Put your needs before your client’s

My husband, comedian Daniel Lobell, has a great joke in his new one-man show about putting on your oxygen mask before you put on your baby’s. I’m not going to give it to you for free; you’ll need to check him out in the Edinburgh Fringe to see it.

This statement about the oxygen mask really rings true to me. All the time, I see people in relationships putting their partners first, or parents putting their kids’ needs ahead of their own while at the same time neglecting their own self-care. While there are definitely times when you need to put your ego or needs aside and tend to others, you cannot do this 24-7. It’s draining. If you’re not taking care of yourself, you’re not going to be of any use to anybody.

Before I became a workaholic in recovery, I always put my clients’ needs ahead of my own. If they Slacked me while I was on the treadmill, I anxiously messaged them back right away. I’d check my email constantly — and I mean, I’d refresh it over and over again until something came in. If a client called, I would immediately answer, because, G-d forbid it would go to voicemail. I’d answer messages outside of office hours and on the weekends.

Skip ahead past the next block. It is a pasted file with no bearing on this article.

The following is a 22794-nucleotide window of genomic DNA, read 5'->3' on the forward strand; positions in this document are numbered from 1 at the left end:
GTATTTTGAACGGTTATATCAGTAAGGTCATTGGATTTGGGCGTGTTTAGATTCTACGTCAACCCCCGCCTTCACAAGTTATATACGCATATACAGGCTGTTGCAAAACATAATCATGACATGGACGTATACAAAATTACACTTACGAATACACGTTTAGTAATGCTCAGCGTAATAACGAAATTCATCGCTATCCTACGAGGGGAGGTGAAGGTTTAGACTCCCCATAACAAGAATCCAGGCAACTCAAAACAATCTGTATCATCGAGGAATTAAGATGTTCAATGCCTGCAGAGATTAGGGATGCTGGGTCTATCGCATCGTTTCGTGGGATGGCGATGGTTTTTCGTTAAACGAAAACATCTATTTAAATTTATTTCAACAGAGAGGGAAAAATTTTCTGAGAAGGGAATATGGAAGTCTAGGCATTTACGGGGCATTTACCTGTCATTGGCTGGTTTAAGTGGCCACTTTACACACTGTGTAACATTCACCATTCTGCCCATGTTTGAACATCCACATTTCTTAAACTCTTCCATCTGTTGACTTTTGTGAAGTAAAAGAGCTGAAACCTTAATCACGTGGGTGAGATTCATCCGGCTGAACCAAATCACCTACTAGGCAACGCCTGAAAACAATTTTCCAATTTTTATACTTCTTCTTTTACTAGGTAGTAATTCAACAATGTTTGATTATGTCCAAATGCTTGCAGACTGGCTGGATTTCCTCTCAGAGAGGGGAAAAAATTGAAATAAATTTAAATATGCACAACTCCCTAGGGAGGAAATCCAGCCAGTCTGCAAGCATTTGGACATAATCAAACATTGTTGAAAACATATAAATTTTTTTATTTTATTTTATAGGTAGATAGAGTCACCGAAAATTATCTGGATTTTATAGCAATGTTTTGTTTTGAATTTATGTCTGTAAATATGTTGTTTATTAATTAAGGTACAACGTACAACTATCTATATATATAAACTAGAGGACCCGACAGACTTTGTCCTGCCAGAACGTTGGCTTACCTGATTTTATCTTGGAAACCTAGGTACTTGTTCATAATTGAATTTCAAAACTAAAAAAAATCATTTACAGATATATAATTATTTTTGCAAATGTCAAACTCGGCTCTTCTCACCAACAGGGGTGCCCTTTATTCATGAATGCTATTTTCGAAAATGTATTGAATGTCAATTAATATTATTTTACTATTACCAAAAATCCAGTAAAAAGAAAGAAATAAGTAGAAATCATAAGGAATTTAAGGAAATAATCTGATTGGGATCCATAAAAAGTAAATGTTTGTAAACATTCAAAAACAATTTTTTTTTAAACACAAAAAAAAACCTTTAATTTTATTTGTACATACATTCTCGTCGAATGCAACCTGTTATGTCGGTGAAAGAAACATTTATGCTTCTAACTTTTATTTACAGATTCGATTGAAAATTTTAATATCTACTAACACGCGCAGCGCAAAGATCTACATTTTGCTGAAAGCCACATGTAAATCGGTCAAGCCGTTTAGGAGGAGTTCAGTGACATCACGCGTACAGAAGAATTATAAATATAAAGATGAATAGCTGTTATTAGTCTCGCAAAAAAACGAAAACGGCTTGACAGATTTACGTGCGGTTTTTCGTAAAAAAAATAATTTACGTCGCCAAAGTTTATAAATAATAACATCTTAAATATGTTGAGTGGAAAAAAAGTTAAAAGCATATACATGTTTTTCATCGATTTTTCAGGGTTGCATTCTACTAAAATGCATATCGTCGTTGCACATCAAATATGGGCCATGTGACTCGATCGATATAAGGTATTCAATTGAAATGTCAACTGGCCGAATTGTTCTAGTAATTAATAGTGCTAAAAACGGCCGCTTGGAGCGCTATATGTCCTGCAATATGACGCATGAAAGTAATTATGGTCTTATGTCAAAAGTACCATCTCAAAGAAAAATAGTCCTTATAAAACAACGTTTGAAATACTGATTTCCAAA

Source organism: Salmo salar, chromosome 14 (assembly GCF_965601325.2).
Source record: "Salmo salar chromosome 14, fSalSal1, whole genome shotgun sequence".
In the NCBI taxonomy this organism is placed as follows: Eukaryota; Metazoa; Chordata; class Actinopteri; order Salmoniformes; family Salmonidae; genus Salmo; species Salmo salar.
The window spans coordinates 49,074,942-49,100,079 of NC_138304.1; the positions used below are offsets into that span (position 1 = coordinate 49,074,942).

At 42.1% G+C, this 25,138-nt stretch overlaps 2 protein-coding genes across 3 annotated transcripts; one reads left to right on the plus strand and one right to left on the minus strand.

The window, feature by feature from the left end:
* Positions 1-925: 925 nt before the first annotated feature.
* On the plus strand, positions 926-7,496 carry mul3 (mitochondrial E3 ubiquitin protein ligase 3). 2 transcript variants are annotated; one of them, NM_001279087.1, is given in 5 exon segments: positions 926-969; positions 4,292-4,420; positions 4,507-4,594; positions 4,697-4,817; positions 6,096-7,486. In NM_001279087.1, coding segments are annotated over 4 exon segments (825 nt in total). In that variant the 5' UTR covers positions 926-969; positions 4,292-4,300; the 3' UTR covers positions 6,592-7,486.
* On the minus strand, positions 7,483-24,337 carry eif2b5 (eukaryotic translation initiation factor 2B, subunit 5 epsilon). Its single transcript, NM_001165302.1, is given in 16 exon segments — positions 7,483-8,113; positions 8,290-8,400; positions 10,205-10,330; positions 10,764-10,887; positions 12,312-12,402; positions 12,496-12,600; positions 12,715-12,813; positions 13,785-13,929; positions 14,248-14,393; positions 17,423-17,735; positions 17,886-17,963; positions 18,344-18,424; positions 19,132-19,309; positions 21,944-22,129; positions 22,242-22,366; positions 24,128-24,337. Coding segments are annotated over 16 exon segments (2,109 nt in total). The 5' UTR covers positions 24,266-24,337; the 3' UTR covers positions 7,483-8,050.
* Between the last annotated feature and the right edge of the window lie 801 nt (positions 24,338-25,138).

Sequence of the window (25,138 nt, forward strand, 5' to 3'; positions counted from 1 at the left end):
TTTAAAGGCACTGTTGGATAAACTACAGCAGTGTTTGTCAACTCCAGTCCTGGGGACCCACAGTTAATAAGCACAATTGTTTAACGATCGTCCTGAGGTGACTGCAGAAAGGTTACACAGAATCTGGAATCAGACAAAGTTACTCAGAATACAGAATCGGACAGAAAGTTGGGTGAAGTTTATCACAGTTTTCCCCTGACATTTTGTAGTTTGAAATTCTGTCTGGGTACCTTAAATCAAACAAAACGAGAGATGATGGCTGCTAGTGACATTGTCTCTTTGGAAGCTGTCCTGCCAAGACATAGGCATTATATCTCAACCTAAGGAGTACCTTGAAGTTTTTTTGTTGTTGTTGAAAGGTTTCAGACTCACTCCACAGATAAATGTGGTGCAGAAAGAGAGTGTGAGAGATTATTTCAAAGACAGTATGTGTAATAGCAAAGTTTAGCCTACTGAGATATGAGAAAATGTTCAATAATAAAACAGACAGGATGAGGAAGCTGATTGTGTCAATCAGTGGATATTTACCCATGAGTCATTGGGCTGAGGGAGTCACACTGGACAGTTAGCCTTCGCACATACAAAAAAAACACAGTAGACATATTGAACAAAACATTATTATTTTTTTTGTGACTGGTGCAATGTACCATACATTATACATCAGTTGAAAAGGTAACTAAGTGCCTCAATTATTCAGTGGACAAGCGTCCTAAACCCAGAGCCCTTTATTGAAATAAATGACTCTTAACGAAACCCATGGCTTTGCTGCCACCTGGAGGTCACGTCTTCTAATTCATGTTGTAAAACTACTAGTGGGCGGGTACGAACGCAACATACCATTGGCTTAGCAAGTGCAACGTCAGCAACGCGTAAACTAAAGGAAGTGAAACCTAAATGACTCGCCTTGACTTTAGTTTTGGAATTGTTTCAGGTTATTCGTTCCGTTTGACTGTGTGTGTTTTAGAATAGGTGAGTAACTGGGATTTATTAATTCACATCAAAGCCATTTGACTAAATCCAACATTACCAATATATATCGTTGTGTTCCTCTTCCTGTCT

I didn’t want my clients to think I was a flake. I wanted them to know I was at their beck and call pretty much 24-6. Living this way was draining, to say the very least. It was highly distracting. I could never get to a place where I was focused on my work or personal life and my nervous system felt balanced. I would not feel calm or peaceful throughout the day.

Now, I’m checking my emails only once per hour, and I hope to get that down to twice a day. I put away messages up on Slack so nobody can bother me when I’m trying to really focus on my work. I don’t answer emails or messages immediately unless it’s an emergency (which it is never is in my line of work). Haven’t you noticed that oftentimes, people can figure out the solution to their problem if you don’t reply to them within a few minutes?

I am now proactive instead of reactive. I’m working on focusing completely on the task at hand and turning off my phone and other forms of communication while I do it. I’m exercising daily, sleeping well, and making sure I do relaxing things like pray, get massages, read books, and walk my dogs. The result? My work has improved immensely.

I’m not perfect; my attention span has become so short thanks to being on a computer/phone for 6-12 hours a day starting when I was 9 years old. I’ve always been a little technology addict. However, it’s slowly improving. I’m learning to breathe, put myself first, and practice self-care above trying to prove myself to clients. I know I’m great at what I do, and that I’ll be fine no matter what. Making sure I have that metaphorical oxygen mask on is what keeps me going, and will only help me lead a more productive and fulfilling professional life now and in the future.


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